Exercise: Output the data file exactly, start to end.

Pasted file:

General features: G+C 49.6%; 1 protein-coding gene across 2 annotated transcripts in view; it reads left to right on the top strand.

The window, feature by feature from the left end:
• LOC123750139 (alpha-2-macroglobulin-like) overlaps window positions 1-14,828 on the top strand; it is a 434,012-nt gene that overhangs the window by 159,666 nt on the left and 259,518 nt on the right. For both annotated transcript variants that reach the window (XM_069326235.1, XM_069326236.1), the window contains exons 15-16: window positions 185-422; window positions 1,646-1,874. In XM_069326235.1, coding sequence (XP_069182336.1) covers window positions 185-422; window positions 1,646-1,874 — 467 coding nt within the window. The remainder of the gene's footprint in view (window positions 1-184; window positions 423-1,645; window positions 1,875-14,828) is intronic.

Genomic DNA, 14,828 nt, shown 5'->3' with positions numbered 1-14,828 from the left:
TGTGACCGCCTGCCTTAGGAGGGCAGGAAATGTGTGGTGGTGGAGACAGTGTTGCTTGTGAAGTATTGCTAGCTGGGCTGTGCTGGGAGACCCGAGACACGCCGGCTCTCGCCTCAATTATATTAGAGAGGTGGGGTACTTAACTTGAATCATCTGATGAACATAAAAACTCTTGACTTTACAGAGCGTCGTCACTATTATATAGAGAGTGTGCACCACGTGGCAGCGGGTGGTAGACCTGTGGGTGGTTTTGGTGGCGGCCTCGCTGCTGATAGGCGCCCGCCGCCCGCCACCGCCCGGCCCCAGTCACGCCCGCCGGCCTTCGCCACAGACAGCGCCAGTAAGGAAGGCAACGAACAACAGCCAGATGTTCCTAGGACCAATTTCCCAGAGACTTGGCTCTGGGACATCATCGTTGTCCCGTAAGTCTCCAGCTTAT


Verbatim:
General features: G+C 49.6%; 1 protein-coding gene across 2 annotated transcripts in view; it reads left to right on the top strand.

The window, feature by feature from the left end:
• LOC123750139 (alpha-2-macroglobulin-like) overlaps window positions 1-14,828 on the top strand; it is a 434,012-nt gene that overhangs the window by 159,666 nt on the left and 259,518 nt on the right. For both annotated transcript variants that reach the window (XM_069326235.1, XM_069326236.1), the window contains exons 15-16: window positions 185-422; window positions 1,646-1,874. In XM_069326235.1, coding sequence (XP_069182336.1) covers window positions 185-422; window positions 1,646-1,874 — 467 coding nt within the window. The remainder of the gene's footprint in view (window positions 1-184; window positions 423-1,645; window positions 1,875-14,828) is intronic.

Genomic DNA, 14,828 nt, shown 5'->3' with positions numbered 1-14,828 from the left:
TGTGACCGCCTGCCTTAGGAGGGCAGGAAATGTGTGGTGGTGGAGACAGTGTTGCTTGTGAAGTATTGCTAGCTGGGCTGTGCTGGGAGACCCGAGACACGCCGGCTCTCGCCTCAATTATATTAGAGAGGTGGGGTACTTAACTTGAATCATCTGATGAACATAAAAACTCTTGACTTTACAGAGCGTCGTCACTATTATATAGAGAGTGTGCACCACGTGGCAGCGGGTGGTAGACCTGTGGGTGGTTTTGGTGGCGGCCTCGCTGCTGATAGGCGCCCGCCGCCCGCCACCGCCCGGCCCCAGTCACGCCCGCCGGCCTTCGCCACAGACAGCGCCAGTAAGGAAGGCAACGAACAACAGCCAGATGTTCCTAGGACCAATTTCCCAGAGACTTGGCTCTGGGACATCATCGTTGTCCCGTAAGTCTCCAGCTTAT